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A multiple sclerosis-like disorder in patients with OPA1 mutations.

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Yu-Wai-Man, Patrick 
Spyropoulos, Achillefs 
Duncan, Holly J 
Guadagno, Joseph V 
Chinnery, Patrick F 


We describe three unrelated patients presenting with a spinal cord syndrome and neuroimaging features consistent with multiple sclerosis (MS). All harbored a pathogenic OPA1 mutation. Although the neurological phenotype resembled neuromyelitis optica (NMO), anti-aquaporin 4 antibodies were not detected and the disorder followed a slow progressive course. The coincidental occurrence of OPA1 mutations and an MS-like disorder is likely to have modulated the phenotypic manifestations of both disorders, but unlike the previously reported association of Leber hereditary optic neuropathy and MS (Harding disease), the optic neuropathy in patients with OPA1 mutations and an MS-like disorder can be mild with a good visual prognosis.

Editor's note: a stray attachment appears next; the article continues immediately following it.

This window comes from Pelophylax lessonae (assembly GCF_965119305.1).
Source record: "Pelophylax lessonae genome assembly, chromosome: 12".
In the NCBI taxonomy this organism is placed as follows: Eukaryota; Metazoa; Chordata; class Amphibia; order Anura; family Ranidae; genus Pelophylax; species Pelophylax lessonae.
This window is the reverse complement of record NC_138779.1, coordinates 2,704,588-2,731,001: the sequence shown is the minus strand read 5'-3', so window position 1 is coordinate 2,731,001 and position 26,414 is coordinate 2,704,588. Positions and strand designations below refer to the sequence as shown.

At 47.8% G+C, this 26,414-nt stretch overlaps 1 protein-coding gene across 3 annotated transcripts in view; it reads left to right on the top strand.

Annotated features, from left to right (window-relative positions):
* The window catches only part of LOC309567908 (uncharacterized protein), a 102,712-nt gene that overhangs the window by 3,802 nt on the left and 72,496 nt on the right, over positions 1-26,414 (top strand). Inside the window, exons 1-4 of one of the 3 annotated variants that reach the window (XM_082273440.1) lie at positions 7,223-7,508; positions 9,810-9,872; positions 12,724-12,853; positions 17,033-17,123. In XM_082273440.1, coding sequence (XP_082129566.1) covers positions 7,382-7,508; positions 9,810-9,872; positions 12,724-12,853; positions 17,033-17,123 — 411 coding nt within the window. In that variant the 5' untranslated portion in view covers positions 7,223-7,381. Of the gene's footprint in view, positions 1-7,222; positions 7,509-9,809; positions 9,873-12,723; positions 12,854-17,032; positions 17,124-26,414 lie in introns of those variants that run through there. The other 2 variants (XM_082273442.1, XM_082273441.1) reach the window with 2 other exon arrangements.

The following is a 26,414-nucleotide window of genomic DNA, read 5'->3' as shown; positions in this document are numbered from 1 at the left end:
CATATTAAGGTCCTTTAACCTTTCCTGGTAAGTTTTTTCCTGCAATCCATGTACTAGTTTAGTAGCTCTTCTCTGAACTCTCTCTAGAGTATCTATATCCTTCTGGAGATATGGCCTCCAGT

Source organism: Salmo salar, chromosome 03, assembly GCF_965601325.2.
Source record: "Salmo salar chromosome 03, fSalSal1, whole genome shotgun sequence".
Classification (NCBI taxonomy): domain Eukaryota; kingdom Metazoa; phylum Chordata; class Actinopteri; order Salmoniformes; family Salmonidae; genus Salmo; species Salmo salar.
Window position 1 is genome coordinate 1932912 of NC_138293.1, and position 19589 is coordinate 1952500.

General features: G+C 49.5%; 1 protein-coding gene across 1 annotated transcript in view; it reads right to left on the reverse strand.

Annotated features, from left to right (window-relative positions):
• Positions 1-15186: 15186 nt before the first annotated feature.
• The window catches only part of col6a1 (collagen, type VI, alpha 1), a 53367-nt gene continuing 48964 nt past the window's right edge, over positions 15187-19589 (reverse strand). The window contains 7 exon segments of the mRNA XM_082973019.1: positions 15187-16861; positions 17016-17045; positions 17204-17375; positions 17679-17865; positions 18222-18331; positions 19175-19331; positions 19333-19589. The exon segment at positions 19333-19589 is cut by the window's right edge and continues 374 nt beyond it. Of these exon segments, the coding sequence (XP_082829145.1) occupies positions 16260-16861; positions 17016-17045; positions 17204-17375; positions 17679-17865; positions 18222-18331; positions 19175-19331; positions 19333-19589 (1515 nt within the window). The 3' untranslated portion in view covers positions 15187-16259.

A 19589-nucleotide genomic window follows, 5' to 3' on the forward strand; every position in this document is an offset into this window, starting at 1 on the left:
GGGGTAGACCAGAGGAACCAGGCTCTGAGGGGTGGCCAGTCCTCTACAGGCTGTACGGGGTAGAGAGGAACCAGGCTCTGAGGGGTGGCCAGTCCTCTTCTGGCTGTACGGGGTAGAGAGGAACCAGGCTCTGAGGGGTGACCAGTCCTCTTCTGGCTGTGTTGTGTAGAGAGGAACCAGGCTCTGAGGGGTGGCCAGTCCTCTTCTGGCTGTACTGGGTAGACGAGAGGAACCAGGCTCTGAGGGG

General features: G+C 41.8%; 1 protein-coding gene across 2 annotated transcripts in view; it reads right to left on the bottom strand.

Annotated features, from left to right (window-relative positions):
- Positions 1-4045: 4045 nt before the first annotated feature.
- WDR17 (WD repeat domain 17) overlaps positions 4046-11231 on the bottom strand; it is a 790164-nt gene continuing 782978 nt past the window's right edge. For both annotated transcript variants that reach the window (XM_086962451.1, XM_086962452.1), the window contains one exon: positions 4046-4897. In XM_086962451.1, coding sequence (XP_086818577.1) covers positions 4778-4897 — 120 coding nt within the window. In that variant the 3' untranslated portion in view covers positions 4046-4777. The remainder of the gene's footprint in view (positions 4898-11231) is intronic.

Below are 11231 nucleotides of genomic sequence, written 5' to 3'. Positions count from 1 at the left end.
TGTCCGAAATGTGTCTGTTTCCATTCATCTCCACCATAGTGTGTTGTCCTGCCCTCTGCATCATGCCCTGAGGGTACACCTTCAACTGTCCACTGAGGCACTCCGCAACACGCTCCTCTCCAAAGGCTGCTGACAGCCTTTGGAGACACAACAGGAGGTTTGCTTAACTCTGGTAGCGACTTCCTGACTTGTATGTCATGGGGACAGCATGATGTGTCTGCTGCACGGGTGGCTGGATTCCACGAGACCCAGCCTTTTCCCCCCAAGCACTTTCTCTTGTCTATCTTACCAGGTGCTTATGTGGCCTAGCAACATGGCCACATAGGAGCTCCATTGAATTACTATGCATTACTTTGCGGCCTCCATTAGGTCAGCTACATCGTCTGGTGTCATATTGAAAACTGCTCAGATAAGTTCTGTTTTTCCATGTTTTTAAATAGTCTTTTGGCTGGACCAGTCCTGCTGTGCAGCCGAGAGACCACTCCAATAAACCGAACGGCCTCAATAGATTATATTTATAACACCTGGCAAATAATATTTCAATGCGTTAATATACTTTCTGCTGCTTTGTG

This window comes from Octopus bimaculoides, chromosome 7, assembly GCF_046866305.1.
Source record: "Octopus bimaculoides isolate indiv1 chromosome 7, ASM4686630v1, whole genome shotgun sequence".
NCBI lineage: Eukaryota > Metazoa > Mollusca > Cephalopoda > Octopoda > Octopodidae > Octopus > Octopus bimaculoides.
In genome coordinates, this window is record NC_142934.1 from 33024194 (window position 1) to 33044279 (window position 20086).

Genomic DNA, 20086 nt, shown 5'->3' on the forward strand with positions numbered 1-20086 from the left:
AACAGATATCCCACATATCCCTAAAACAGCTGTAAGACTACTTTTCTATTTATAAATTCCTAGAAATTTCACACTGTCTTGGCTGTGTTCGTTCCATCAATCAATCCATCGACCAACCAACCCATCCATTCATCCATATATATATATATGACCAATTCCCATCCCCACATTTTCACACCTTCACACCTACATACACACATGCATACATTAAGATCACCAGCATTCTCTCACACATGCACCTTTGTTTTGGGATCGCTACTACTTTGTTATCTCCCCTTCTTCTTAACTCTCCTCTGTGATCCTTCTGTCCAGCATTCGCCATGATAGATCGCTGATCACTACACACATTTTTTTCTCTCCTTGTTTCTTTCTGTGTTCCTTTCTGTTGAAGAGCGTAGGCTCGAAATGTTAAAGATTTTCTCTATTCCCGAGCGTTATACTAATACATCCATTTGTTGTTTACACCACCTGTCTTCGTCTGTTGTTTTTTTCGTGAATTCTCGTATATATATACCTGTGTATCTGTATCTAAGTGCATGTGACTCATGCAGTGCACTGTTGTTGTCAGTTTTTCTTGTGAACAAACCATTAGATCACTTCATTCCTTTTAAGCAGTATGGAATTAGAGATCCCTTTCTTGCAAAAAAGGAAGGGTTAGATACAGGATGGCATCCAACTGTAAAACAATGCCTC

1109 Neurosciences, Biomedical, Clinical Medicine and Science, Autoimmune Disease, Multiple Sclerosis, Neurosciences, Clinical Research, Brain Disorders, Eye Disease And Disorders Of Vision, Neurodegenerative, Neurological, 2.1 Biological and endogenous factors

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Annals of Clinical and Translational Neurology

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Wellcome Trust (101876/Z/13/Z)
PYWM is supported by a Clinician Scientist Fellowship Award (G1002570) from the Medical Research Council (UK), and also receives funding from Fight for Sight (UK), the UK National Institute of Health Research (NIHR) as part of the Rare Diseases Translational Research Collaboration, and the NIHR Biomedical Research Centre based at Moorfields Eye Hospital NHS Foundation Trust and UCL Institute of Ophthalmology. PFC is a Wellcome Trust Senior Fellow in Clinical Science (101876/Z/13/ Z), and a UK NIHR Senior Investigator. PFC receives additional support from the Medical Research Council Mitochondrial Biology Unit (MC_UP_1501/2), the Wellcome Trust Centre for Mitochondrial Research (096919Z/11/Z), the Medical Research Council (UK) Centre for Translational Muscle Disease (G0601943), the Medical Research Council (UK) Centre for Translational Muscle Disease research (G0601943), and EU FP7 TIRCON.